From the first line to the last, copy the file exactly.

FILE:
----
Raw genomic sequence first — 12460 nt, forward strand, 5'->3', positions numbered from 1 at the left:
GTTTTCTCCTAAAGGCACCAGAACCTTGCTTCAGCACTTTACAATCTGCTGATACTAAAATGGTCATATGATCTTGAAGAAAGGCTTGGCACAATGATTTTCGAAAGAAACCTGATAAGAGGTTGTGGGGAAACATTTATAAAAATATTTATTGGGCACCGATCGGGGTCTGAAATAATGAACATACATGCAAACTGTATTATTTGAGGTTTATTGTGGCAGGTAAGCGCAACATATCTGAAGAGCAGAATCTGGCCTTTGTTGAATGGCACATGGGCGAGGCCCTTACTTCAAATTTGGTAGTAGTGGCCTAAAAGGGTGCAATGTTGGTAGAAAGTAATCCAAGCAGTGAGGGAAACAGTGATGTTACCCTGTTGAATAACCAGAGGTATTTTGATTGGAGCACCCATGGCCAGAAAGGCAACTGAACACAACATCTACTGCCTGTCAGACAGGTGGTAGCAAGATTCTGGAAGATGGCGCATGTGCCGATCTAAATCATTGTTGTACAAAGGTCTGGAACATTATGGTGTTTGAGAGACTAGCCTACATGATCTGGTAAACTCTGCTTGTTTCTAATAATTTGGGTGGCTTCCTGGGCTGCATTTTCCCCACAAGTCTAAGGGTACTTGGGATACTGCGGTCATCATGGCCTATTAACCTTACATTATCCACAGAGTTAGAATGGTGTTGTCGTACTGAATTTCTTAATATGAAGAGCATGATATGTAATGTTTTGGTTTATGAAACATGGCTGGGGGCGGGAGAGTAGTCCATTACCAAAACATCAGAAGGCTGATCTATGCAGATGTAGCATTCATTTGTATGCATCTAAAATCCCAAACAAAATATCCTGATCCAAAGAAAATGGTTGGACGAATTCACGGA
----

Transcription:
Raw genomic sequence first — 12460 nt, forward strand, 5'->3', positions numbered from 1 at the left:
GTTTTCTCCTAAAGGCACCAGAACCTTGCTTCAGCACTTTACAATCTGCTGATACTAAAATGGTCATATGATCTTGAAGAAAGGCTTGGCACAATGATTTTCGAAAGAAACCTGATAAGAGGTTGTGGGGAAACATTTATAAAAATATTTATTGGGCACCGATCGGGGTCTGAAATAATGAACATACATGCAAACTGTATTATTTGAGGTTTATTGTGGCAGGTAAGCGCAACATATCTGAAGAGCAGAATCTGGCCTTTGTTGAATGGCACATGGGCGAGGCCCTTACTTCAAATTTGGTAGTAGTGGCCTAAAAGGGTGCAATGTTGGTAGAAAGTAATCCAAGCAGTGAGGGAAACAGTGATGTTACCCTGTTGAATAACCAGAGGTATTTTGATTGGAGCACCCATGGCCAGAAAGGCAACTGAACACAACATCTACTGCCTGTCAGACAGGTGGTAGCAAGATTCTGGAAGATGGCGCATGTGCCGATCTAAATCATTGTTGTACAAAGGTCTGGAACATTATGGTGTTTGAGAGACTAGCCTACATGATCTGGTAAACTCTGCTTGTTTCTAATAATTTGGGTGGCTTCCTGGGCTGCATTTTCCCCACAAGTCTAAGGGTACTTGGGATACTGCGGTCATCATGGCCTATTAACCTTACATTATCCACAGAGTTAGAATGGTGTTGTCGTACTGAATTTCTTAATATGAAGAGCATGATATGTAATGTTTTGGTTTATGAAACATGGCTGGGGGCGGGAGAGTAGTCCATTACCAAAACATCAGAAGGCTGATCTATGCAGATGTAGCATTCATTTGTATGCATCTAAAATCCCAAACAAAATATCCTGATCCAAAGAAAATGGTTGGACGAATTCACGGA